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Israeli Negotiations for F-35 Bogging Down Over Costs, Technology Concerns

NEWTOWN, Conn: Negotiations between the Israeli Defense Ministry and Lockheed Martin for the purchase of advanced, new-generation F-35
Joint Strike Fighter stealth aircraft continue to bog down over the
final hurdles of unit cost and integration of Israeli-specific avionics
and armaments.
While the Israeli defense establishment complains of soaring F-35
unit costs – a completely rational concern considering the potential
defense budget cuts looming on the horizon – the real issue seems to be
the installation of Israeli-made systems onto the aircraft.

Israel’s five-year defense plan (‘Teffen 2012’) places emphasis on acquiring
advanced precision strike fighters, with the focus being on the F-35.
Under the Israeli defense plan, funding for a squadron of 25 F-35s will
begin prior to first delivery, which, based upon Pentagon and
Congressional approval in September 2008, should be in 2014. This first
squadron would then come into service two years later.Israel is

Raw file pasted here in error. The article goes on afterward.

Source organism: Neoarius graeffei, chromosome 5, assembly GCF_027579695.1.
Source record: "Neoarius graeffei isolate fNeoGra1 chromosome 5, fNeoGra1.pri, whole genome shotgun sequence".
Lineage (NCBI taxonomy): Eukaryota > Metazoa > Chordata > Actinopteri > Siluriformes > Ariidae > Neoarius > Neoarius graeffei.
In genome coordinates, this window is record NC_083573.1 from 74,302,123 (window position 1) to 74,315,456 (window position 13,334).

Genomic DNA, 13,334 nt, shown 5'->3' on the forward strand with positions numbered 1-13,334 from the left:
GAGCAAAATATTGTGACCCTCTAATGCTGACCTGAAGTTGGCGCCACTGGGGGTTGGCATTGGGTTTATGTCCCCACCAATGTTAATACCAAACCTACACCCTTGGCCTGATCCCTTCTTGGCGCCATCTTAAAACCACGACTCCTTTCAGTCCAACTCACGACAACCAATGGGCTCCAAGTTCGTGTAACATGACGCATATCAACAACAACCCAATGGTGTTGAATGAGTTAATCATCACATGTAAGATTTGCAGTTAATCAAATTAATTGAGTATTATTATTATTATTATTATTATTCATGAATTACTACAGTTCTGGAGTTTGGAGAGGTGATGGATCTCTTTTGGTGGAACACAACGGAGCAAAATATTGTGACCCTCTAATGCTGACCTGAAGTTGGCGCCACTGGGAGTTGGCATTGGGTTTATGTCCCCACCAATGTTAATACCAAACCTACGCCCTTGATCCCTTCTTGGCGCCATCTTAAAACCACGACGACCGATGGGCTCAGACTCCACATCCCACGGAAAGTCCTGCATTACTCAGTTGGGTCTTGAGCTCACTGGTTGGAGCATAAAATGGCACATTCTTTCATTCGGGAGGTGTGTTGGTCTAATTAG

planning to purchase a further 50 aircraft in order to outfit two
additional squadrons at a later date. Originally the Israelis had
planned on purchasing 100 F-35s, but funding shortfalls forced them to
downsize their immediate plans.
Yet despite Israel’s F-35 designs, its defense establishment is now considering whether the Israeli Air Force
(IAF) can maintain its military-technological regional edge without
going forward with the JSF purchase. Upgrades to existing Israeli F-15
and F-16
aircraft, or purchasing advanced types of both platforms (including the
Boeing F-15 Eagle), are both seen as an alternative option.
This may be a smoke screen intended to extract concessions from the
U.S. for permitting the implementation of Israeli systems onto the
F-35s. The Israelis remain interested in wrapping upnegotiations for the F-35 this year, and the IAF remains highly desirous of the aircraft.
While cost is no doubt a very real concern – the estimated price tag
for the 75 F-35s is placed at $15.2 billion – much of the Israeli
funding comes in the form of U.S. Foreign Military Financing (FMF) credits, which will total $11.425 billion from 2009 through 2012 alone.
Also, the other U.S. advanced stealth alternative, the F-22 Raptor,
is not available on the export market per Congressional law. Even in
the unlikely event that this law was revoked by the Obama
administration, production on the aircraft is set to end in 2011, thus
causing its unit price-tag – already estimated at $146 million in 2008
dollars – to escalate even higher and making its cost even more
prohibitive than the JSF.
What aircraft option the Israeli Defense Ministry ultimately pursues
may depend on the time frame by which Israeli intelligence estimates
the Iranians could be capable of producing nuclear armaments.